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    Rights statement: This is the author’s version of a work that was accepted for publication in Science of the Total Environment Changes resulting from the publishing process, such as peer review, editing, corrections, structural formatting, and other quality control mechanisms may not be reflected in this document. Changes may have been made to this work since it was submitted for publication. A definitive version was subsequently published in Science of the Total Environment, 635, 2018 DOI: 10.1016/j.scitotenv.2018.04.136

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Bridging the Gap between Climate Change and Maritime Security: Towards a Comprehensive Framework for Planning

Research output: Contribution to journalJournal article

E-pub ahead of print
<mark>Journal publication date</mark>1/09/2018
<mark>Journal</mark>Science of the Total Environment
Volume635C
Number of pages5
Pages (from-to)1076-1080
<mark>State</mark>E-pub ahead of print
Early online date24/04/18
<mark>Original language</mark>English

Abstract

For the past two decades, the need to shield strategic maritime interests, to tackle criminality and terrorism at or from the sea and to conserve valuable marine resources has been recognized at the highest political level. Acknowledging and accounting for the interplay between climate change, the vulnerability of coastal populations and the occurrence of maritime criminality should be part of any ocean governance process. Still, given the complex interactions between climate change and socio-economic components of the marine realm, it has become urgent to establish a solid methodological framework, which could lead to sound and effective decisions. We propose that any such framework should not be built from scratch. The adaptation of well tested, existing uncertainty-management tools, such as Cumulative Effect Assessments, could serve as a solid basis to account for the magnitude and directionality of the dependencies between the impacts of climate change and the occurrence of maritime criminality, offering spatial explicit risk evaluations. Multi-Criteria Decision Making could then be employed to better and faster inform decision-makers. These mechanisms could provide a framework for comparison of alternative mitigation and adaptation actions and are essential in assessing responses to tackle maritime crime in the context of climate change.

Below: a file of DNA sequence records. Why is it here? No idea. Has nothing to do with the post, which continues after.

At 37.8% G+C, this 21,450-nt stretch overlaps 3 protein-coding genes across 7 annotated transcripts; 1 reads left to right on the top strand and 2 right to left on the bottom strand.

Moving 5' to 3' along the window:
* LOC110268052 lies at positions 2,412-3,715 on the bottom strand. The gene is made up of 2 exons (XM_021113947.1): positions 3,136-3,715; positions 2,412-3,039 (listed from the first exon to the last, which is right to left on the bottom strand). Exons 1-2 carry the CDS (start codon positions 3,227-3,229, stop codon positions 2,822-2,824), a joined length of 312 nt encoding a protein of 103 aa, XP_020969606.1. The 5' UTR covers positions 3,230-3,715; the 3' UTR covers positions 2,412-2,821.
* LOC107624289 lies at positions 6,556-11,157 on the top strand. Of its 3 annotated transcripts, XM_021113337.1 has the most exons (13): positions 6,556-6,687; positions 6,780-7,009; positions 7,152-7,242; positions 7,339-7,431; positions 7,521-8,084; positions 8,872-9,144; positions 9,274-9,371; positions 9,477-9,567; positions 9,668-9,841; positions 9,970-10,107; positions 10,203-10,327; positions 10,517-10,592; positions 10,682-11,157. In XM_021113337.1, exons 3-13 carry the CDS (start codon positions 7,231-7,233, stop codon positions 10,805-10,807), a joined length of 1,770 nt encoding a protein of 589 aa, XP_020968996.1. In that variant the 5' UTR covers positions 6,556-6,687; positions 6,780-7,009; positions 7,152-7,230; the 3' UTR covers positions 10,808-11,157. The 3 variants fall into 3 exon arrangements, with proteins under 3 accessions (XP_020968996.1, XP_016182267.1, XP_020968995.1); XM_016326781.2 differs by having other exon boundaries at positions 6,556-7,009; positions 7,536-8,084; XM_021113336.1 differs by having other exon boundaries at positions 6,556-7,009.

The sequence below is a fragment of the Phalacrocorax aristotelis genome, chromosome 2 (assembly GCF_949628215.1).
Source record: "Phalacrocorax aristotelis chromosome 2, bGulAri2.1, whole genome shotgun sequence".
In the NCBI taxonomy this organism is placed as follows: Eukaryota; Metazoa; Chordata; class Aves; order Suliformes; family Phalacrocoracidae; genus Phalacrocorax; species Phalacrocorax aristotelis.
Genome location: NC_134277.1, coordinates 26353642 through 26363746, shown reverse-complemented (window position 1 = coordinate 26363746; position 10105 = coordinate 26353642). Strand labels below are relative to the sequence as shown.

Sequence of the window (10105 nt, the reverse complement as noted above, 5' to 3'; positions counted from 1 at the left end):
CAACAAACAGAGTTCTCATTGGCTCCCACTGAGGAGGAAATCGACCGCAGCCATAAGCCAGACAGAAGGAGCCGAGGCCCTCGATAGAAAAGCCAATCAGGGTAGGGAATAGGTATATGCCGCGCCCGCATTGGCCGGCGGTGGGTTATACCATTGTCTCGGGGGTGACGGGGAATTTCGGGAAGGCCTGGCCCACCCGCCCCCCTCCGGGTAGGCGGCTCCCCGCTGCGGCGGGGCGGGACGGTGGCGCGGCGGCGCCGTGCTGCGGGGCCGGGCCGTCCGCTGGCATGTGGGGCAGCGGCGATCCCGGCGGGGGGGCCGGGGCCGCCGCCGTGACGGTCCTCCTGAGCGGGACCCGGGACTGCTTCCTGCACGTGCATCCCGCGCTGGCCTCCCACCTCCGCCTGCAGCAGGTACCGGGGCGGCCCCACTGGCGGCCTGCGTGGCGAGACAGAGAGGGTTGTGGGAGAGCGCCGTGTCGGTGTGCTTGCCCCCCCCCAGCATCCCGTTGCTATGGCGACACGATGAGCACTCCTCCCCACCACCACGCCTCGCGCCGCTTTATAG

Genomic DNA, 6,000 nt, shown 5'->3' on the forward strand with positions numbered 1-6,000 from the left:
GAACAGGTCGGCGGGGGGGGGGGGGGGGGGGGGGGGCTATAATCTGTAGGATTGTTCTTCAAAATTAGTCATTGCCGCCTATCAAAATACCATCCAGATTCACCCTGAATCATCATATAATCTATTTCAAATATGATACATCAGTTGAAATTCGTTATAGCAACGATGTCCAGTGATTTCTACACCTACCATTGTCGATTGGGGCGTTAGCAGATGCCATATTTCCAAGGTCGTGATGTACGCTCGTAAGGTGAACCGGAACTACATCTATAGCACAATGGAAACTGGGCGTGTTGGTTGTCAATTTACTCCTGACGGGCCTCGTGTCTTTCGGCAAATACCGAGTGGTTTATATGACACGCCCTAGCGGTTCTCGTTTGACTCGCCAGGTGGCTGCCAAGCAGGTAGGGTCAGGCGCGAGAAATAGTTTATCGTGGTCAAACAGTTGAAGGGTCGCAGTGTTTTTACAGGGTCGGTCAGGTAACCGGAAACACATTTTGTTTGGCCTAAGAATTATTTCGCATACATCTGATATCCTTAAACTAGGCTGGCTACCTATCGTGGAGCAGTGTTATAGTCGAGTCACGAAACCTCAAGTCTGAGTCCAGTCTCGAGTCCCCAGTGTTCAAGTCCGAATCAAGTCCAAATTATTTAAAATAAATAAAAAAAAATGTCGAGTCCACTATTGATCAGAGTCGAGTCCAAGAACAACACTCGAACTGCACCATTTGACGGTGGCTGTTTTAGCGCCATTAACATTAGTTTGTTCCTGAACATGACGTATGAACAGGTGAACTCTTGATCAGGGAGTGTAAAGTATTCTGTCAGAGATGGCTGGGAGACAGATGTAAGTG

Bibliographic note

This is the author’s version of a work that was accepted for publication in Science of the Total Environment Changes resulting from the publishing process, such as peer review, editing, corrections, structural formatting, and other quality control mechanisms may not be reflected in this document. Changes may have been made to this work since it was submitted for publication. A definitive version was subsequently published in Science of the Total Environment, 635, 2018 DOI: 10.1016/j.scitotenv.2018.04.136